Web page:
Research Ethics Committee number: 16/EM/0468
Funder: Sir Jules Thorn Trust
Study summary : Chronic rhinosinusitis (CRS) is a chronic inflammatory disease where swelling in the nose and sinuses produces a common set of symptoms including blockage, discharge, facial pressure and loss of smell. Despite affecting 1 in 10 people in the UK, the understanding of its aetiology is somewhat rudimentary. Furthermore, CRS is an umbrella term with two main recognised phenotypes and potentially many more endotypes with as yet undefined biological signatures that may indicate the potential for personalised medical and surgical treatment.
This PhD project will explore the differing pathophysiology of the CRS phenotypes, investigating the possibility of specific immunological signatures. Using retrospectively and prospectively collected samples of nasal polyps, mucosa and mucus from CRS patients at the James Paget Hospital, the student will work in the Biomedical Research Centre (BMRC), UEA to test cytokine responses in cell cultures and determine a core set of inflammatory biomarkers for CRS. In addition the PhD student will also investigate the CRS patients’ clinical parameters and outcomes from the existing patient database.
PREDICT PD - the 1000/100/100 pilot study
Chief Investigator : Professor Gavin Giovannoni
Research Ethics Committee :
Research Ethics Committee number :
Funder: Parkinsons UK
Study summary : A number of risk factors have been reported before the onset of overt motor signs indicative of PD. These include anosmia, RBD, constipation, and depression. Smoking and use of caffeine, alcohol, and some NSAIDs have been suggested to reduce risk. Individually, most factors convey only a modest effect on overall risk, but may summate with considerable predictive power.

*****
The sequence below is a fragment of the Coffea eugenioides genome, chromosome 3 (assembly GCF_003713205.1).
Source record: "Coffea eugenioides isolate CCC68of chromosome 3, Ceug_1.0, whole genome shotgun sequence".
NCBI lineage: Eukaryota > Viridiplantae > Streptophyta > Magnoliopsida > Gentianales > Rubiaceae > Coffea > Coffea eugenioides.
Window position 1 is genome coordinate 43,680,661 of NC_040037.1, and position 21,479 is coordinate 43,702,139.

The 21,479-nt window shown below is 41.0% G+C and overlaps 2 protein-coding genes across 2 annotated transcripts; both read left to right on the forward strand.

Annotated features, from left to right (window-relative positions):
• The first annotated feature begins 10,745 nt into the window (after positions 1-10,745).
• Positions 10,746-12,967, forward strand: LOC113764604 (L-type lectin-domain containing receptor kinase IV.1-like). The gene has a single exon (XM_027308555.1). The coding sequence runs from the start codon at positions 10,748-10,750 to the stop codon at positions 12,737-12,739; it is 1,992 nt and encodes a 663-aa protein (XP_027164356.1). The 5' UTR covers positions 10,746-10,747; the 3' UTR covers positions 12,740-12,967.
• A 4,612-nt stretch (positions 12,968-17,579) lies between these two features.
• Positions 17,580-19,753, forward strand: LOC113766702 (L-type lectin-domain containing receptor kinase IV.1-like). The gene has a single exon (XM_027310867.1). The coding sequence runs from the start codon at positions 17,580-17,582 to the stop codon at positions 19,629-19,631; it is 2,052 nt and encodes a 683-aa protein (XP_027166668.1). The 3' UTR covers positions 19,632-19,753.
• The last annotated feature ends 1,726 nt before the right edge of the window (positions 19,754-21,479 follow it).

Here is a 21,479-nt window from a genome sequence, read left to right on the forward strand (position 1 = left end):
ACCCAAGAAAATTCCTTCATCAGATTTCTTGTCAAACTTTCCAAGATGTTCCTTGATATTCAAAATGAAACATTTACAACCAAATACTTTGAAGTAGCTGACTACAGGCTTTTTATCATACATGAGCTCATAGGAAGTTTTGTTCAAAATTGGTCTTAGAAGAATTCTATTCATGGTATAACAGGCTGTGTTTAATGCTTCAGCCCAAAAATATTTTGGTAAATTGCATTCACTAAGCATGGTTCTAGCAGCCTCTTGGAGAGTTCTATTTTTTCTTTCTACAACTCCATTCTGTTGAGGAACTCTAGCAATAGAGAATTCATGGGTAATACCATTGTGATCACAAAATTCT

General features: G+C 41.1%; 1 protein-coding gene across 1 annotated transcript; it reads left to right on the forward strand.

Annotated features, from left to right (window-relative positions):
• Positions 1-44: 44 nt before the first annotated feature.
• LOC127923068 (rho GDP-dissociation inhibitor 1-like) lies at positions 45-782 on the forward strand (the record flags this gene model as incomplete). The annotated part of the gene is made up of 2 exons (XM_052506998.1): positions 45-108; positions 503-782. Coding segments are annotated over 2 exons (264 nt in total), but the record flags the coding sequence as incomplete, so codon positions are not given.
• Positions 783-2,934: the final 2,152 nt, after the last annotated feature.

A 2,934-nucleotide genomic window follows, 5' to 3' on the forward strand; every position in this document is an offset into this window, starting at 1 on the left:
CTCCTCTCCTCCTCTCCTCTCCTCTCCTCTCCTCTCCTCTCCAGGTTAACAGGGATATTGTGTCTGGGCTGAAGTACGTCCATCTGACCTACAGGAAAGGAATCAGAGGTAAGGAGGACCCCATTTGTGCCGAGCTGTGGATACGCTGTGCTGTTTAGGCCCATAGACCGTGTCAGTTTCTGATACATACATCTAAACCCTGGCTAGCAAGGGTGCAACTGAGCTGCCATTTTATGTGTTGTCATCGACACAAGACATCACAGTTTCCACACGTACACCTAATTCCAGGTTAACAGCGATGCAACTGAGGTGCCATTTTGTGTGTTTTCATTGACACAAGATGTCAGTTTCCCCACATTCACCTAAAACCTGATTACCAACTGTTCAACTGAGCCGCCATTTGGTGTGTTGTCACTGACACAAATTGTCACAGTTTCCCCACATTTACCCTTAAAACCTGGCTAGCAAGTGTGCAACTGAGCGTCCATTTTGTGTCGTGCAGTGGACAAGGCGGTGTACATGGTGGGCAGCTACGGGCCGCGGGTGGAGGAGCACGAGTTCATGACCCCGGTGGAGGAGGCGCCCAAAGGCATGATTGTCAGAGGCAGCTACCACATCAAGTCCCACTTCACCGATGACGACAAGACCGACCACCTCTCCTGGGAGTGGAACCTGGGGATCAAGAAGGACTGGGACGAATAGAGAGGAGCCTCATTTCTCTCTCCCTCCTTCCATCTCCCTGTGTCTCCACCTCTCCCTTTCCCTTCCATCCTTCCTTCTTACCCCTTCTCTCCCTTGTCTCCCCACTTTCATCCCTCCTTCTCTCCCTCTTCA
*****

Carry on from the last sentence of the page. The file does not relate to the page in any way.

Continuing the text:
The main objective is to determine whether a combination of risk factors for Parkinson's disease (PD) can identify subjects at high risk by testing for anosmia and REM sleep behavioural disorder (RBD).
MACRO qualitative research (workstream 1c)
Chief Investigator: Carl Philpott & Claire Hopkins
Research Ethics Committee: Office for research ethics committees Northern Ireland
Research Ethics Committee number: 16/NI/0197
Funder: NIHR Programme Grant for Applied Research
Study summary :
More than 1 in 10 UK adults report symptoms of Chronic Rhinosinusitis (CRS). These symptoms include a blocked and runny nose, loss of smell, facial pain, tiredness and breathing problems, such as asthma being worse. Studies have shown that CRS can have a greater impact on quality of life than heart disease and back pain. Each year more than 600,000 adults are treated for CRS by their doctor. They attend an average of four appointments per year and are prescribed a variety of different drugs. Most patients will receive antibiotics and often repeated courses of antibiotics, even though primary care guidance does not support this, because of the dangers of antibiotic resistance and side effects. Over 120,000 patients attend hospital each year, with around 40,000 then undergoing surgery, as they have not experienced any improvement from their medication; however the evidence concerning the role of surgery is still unclear.
Doctors’ uncertainty about the treatment and management of CRS is also seen in other qualitative research which found that patients were also frustrated with their treatment and the variations in treatment offered. As very few studies have explored the concerns of patients with CRS, and none have explored doctors’ views and experiences of treating and managing CRS there is a need to conduct further exploratory research in this area. The aims of this qualitative study are to explore through telephone interviews with CRS patients, GPs and ENT specialists the experience of living with CRS. To also explore the experience of seeking medical advice and treatment and management options for CRS and to explore views of two trial designs. This qualitative study is part of a larger programme of research to establish which treatments work best for adults with CRS and will inform the design of future controlled trial.